This trap (circa 1933), was manufactured by the Chamberlin Cartridge Company, Findley, Ohio for Remington. It is an exact duplicate of the Chamberlin No.4 trap. Remington purchased the Chamberlin Cartridge Company in 1933.
The 1892 model of the Chamberlin Cartridge and Target Company Expert Trap received it's patent on March 1, 1892.
This trap is of German origin and has two stacked arms with two handles for target release. Very unusual.
The Remington Leggett Trap was developed by the Chamberlin Cartridge Company. When Remington purchased Chamberlin, the traps was called the Model 41 and was used in the 1942 Grand American. The trap is huge and solid. It is also auto angling.
The two hand traps shown below are for small black recreational targets (about 2¾ inches) and regulation clay targets. The Midget hand trap came with the Winchester Junior Trapshooting outfit and the Standard hand trap was to be used for regulation targets. They were both manufactured about 1919 and 1920.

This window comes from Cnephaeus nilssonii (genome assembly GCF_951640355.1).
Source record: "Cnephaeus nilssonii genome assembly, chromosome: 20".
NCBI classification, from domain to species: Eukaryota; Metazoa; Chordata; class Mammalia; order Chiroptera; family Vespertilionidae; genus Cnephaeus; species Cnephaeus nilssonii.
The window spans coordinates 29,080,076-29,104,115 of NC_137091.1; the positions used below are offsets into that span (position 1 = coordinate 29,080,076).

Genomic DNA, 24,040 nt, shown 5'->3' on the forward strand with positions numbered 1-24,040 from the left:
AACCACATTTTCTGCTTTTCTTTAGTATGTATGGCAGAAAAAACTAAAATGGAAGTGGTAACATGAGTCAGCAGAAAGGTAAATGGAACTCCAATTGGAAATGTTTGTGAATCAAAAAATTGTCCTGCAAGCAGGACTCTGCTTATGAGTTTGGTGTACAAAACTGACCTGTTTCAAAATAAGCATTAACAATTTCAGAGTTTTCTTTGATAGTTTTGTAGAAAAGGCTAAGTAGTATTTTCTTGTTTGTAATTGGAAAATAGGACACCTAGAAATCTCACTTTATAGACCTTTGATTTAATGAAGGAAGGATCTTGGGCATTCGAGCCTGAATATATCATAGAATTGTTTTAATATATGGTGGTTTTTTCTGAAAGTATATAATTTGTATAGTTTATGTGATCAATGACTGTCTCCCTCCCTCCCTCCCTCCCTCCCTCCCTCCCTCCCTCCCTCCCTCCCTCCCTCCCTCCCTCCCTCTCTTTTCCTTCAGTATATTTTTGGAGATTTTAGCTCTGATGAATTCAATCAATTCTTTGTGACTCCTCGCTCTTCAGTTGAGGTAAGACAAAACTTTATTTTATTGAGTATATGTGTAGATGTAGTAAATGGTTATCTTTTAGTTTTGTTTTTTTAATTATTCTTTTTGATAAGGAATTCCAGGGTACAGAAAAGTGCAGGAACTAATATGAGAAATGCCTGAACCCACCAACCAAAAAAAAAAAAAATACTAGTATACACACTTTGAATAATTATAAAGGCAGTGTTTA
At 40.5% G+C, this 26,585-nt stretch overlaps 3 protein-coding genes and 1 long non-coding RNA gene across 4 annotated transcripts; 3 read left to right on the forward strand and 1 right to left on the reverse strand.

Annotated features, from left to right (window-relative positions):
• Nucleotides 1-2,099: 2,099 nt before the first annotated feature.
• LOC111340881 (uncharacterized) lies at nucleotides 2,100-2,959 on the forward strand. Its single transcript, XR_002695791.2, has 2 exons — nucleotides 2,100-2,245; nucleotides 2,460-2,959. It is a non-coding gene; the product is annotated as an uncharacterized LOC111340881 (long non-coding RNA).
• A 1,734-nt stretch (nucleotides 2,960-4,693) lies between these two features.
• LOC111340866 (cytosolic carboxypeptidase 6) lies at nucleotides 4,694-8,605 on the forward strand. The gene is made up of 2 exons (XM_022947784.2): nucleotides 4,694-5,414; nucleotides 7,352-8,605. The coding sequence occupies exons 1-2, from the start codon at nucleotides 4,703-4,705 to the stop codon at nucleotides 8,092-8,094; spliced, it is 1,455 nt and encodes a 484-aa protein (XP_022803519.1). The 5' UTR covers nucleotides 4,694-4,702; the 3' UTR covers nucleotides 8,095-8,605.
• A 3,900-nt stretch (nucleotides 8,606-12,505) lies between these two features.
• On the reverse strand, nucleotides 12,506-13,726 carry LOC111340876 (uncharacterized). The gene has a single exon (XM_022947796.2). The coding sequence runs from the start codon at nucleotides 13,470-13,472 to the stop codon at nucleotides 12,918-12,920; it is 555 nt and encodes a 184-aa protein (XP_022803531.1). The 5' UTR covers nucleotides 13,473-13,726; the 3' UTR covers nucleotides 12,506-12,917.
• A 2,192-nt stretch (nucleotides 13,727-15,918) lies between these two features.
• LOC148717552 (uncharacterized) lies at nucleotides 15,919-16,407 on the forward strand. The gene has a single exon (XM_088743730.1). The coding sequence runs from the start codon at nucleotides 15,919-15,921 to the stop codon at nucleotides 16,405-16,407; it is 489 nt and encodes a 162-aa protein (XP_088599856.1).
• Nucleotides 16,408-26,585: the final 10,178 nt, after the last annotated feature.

This hand trap resembles the Winchester hand trap. It was manufactured by the Allison-Faulkner Corporation of Auburn, Indiana. It was designed to throw small black clay targets which were very popular during the 1920's and 1930's.
This hand trap was manufactured by the Western Cartridge Company, East Alton, Illinois. It can be found in Western advertising literature in the early 1930's and was designed to throw regulation size clay targets. It threw the target about 40 yards. It is a variant of the regular Western Hand Trap.
This hand trap certainly was made between 1915 and 1920. Marlin made almost identical hand traps (the "Front Loader" and the "Breech Loader") in the same time period. The name of the manufacturer is not on the trap.